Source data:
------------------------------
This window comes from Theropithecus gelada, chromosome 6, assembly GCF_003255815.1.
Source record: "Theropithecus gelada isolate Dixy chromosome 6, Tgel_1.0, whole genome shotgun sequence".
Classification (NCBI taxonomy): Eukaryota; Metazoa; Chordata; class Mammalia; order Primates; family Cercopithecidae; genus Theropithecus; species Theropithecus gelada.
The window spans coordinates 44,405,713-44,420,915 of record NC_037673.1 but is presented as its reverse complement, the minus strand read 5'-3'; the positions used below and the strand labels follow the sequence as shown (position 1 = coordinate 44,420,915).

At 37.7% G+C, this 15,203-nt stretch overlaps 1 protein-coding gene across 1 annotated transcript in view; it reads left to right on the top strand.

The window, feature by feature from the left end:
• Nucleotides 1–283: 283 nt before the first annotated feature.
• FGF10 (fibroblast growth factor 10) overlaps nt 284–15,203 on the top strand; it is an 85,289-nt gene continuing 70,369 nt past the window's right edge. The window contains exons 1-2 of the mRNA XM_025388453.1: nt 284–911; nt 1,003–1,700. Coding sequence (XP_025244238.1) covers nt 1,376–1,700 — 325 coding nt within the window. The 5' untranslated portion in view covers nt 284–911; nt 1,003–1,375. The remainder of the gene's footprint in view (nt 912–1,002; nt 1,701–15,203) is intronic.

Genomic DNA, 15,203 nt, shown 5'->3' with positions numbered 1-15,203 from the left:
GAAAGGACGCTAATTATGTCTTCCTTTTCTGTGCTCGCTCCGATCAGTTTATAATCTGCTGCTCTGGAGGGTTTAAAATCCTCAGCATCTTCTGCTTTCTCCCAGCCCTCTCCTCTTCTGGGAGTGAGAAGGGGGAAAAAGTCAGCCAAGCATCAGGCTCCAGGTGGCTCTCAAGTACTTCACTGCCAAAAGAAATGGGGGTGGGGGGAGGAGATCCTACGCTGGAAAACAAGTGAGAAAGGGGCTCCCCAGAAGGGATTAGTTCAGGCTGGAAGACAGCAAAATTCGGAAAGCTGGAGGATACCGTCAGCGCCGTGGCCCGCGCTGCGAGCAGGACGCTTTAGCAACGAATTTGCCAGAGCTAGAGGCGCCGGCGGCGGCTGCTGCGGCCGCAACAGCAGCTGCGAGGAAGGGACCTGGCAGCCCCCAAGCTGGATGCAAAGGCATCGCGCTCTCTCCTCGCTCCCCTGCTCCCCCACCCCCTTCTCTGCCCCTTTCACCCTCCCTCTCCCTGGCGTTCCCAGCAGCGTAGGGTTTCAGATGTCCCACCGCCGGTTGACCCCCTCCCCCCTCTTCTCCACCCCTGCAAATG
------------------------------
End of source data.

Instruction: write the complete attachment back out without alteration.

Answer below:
This window comes from Theropithecus gelada, chromosome 6, assembly GCF_003255815.1.
Source record: "Theropithecus gelada isolate Dixy chromosome 6, Tgel_1.0, whole genome shotgun sequence".
Classification (NCBI taxonomy): Eukaryota; Metazoa; Chordata; class Mammalia; order Primates; family Cercopithecidae; genus Theropithecus; species Theropithecus gelada.
The window spans coordinates 44,405,713-44,420,915 of record NC_037673.1 but is presented as its reverse complement, the minus strand read 5'-3'; the positions used below and the strand labels follow the sequence as shown (position 1 = coordinate 44,420,915).

At 37.7% G+C, this 15,203-nt stretch overlaps 1 protein-coding gene across 1 annotated transcript in view; it reads left to right on the top strand.

The window, feature by feature from the left end:
• Nucleotides 1–283: 283 nt before the first annotated feature.
• FGF10 (fibroblast growth factor 10) overlaps nt 284–15,203 on the top strand; it is an 85,289-nt gene continuing 70,369 nt past the window's right edge. The window contains exons 1-2 of the mRNA XM_025388453.1: nt 284–911; nt 1,003–1,700. Coding sequence (XP_025244238.1) covers nt 1,376–1,700 — 325 coding nt within the window. The 5' untranslated portion in view covers nt 284–911; nt 1,003–1,375. The remainder of the gene's footprint in view (nt 912–1,002; nt 1,701–15,203) is intronic.

Genomic DNA, 15,203 nt, shown 5'->3' with positions numbered 1-15,203 from the left:
GAAAGGACGCTAATTATGTCTTCCTTTTCTGTGCTCGCTCCGATCAGTTTATAATCTGCTGCTCTGGAGGGTTTAAAATCCTCAGCATCTTCTGCTTTCTCCCAGCCCTCTCCTCTTCTGGGAGTGAGAAGGGGGAAAAAGTCAGCCAAGCATCAGGCTCCAGGTGGCTCTCAAGTACTTCACTGCCAAAAGAAATGGGGGTGGGGGGAGGAGATCCTACGCTGGAAAACAAGTGAGAAAGGGGCTCCCCAGAAGGGATTAGTTCAGGCTGGAAGACAGCAAAATTCGGAAAGCTGGAGGATACCGTCAGCGCCGTGGCCCGCGCTGCGAGCAGGACGCTTTAGCAACGAATTTGCCAGAGCTAGAGGCGCCGGCGGCGGCTGCTGCGGCCGCAACAGCAGCTGCGAGGAAGGGACCTGGCAGCCCCCAAGCTGGATGCAAAGGCATCGCGCTCTCTCCTCGCTCCCCTGCTCCCCCACCCCCTTCTCTGCCCCTTTCACCCTCCCTCTCCCTGGCGTTCCCAGCAGCGTAGGGTTTCAGATGTCCCACCGCCGGTTGACCCCCTCCCCCCTCTTCTCCACCCCTGCAAATG